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Heat networks hold the key to net zero

Universities have set progressive net zero targets, but “most are still aligned to the old sector target of an 80% reduction of 1990 levels by 2050” says Zamzam Ibrahim, President of the NUS and SOS-UK. So what should they be doing?

WITH regards to addressing sustainability issues, 94% of students wish to see universities do more to be environmentally sustainable. There is not only a need to lower emissions and reduce costs but also to showcase the actions universities are taking to tackle climate change. Meeting net zero ambitions will require carbon emissions reduction plans that go much further than they have before, drawing on solutions that address and overcome the challenges universities face today while unlocking opportunities for the future.

One key challenge is that most universities have their own centralised energy systems which date back to the 1980s, meaning that campus heating infrastructure is often old and inefficient. With high population density and predictable high heat demand, university campuses are well placed to benefit from heat networks, otherwise known as district heating.

Heat networks form a key part of the UK’s transition to net zero emissions by 2050 and are particularly suited to high density areas such as a university campus. They supply heat from a central source through a series of insulated pipes carrying hot water, removing the need for each individual building to generate its own heat on site and subsequently unlocking larger-scale, renewable and recovered heat sources.

With the ability to heat a few small buildings or an entire city, heat networks are recognised as a cost-effective way to provide reliable, low carbon heating. They could play a strategic role in university carbon emission reduction plans whilst delivering wider benefits. The development of a heat network on campus, for example, could benefit those inside and outside the university community, extending over time to provide low carbon heat to businesses and homes off-campus.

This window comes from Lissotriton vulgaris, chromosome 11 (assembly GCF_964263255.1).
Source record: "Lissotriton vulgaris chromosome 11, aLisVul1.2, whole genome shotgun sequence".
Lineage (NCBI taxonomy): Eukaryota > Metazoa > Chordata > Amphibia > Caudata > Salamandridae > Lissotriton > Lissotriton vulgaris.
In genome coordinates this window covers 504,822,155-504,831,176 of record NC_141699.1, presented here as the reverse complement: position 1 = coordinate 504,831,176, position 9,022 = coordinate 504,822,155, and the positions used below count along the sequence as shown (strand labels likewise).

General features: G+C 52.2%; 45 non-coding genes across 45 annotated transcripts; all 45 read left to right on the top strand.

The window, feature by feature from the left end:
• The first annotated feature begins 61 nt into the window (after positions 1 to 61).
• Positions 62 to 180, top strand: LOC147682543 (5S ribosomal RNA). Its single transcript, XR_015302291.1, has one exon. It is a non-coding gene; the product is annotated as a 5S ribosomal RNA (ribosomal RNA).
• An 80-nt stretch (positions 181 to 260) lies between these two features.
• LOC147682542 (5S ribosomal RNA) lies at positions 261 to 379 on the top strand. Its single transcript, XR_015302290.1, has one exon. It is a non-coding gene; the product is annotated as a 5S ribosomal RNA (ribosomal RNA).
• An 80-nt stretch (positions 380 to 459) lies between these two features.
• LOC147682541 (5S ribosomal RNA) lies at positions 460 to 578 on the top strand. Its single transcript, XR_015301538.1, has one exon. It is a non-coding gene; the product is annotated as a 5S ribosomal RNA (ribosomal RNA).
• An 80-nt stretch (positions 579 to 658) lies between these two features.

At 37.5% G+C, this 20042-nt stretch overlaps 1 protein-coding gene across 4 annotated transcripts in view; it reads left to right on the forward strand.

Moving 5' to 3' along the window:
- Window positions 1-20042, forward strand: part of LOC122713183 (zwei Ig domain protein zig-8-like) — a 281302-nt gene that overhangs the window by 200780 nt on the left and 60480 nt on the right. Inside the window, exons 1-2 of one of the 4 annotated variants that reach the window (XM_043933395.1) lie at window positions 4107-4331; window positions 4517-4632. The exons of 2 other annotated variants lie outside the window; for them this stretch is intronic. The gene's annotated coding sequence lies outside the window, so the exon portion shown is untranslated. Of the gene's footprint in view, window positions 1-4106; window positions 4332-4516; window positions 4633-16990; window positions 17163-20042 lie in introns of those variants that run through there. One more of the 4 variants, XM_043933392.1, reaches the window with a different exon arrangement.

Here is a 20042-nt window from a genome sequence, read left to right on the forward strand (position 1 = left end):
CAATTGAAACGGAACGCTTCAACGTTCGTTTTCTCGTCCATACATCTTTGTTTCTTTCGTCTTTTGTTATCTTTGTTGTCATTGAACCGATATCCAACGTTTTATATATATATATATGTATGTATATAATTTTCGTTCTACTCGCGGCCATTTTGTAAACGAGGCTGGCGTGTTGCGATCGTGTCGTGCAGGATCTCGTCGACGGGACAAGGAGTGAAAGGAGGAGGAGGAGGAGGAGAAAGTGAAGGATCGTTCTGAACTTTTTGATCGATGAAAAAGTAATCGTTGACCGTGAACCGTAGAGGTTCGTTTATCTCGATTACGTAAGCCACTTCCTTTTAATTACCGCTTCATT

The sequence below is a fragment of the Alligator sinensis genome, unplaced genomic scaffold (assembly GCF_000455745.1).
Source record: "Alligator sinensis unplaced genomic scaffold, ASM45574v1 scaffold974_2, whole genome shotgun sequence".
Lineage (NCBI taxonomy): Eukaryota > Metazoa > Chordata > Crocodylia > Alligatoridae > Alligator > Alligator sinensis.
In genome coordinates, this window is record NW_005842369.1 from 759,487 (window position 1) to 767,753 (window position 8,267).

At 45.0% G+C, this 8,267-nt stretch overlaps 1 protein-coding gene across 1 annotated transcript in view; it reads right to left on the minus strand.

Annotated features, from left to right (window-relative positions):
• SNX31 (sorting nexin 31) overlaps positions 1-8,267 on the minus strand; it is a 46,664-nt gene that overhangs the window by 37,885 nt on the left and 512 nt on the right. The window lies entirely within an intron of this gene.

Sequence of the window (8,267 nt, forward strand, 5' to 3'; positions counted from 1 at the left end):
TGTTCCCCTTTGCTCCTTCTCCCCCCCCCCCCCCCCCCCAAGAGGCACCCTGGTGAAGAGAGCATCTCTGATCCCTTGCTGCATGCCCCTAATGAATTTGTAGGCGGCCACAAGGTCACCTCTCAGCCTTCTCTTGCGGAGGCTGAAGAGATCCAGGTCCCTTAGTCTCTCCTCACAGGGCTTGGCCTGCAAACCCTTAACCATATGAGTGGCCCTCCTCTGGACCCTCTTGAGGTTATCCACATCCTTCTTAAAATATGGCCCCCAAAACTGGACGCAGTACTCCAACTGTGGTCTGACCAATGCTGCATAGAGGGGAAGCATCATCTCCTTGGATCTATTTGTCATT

Currently, £320m of investment in heat network schemes is being delivered through the Heat Networks Investment Project (HNIP), first launched in 2018 by the Department for Business, Energy, and Industrial Strategy.

Newcastle University was the first university to be awarded funding through HNIP last year after securing a £2,900,000 loan to support the extension and upgrade of an existing district heat network on its city centre campus. Last year, Newcastle University established a new Centre for Energy to unify efforts across industry, policy, and academia in an effort to bring about a transition to clean, affordable energy and new ways of thinking about energy systems. A drive for emissions reduction is reflected in the University’s approach to heating its buildings; the project will replace the current gas boilers with a new liquid biofuel combined heat and power plant (CHP) which will deliver substantial carbon savings across the site.

The Government’s quarterly heat network pipeline includes several schemes which expect to connect to university buildings and schemes initiated and developed by ambitious universities themselves. It is expected that other university campus projects will come forward this year for HNIP funding as part of plans to transition to clean, affordable heating. With almost 1,500 heat network connections in the UK and an increasing interest in this low carbon, technology agnostic solution, it is clear that heat networks have an important role to play in reducing emissions both on and off campus.

For more information about the Newcastle University heat network scheme, visit https://tp-heatnetworks.org/innovative-low-carbon-projects-in-north-east-secure-hnip-funding

For more information about HNIP, please visit https://tp-heatnetworks.org

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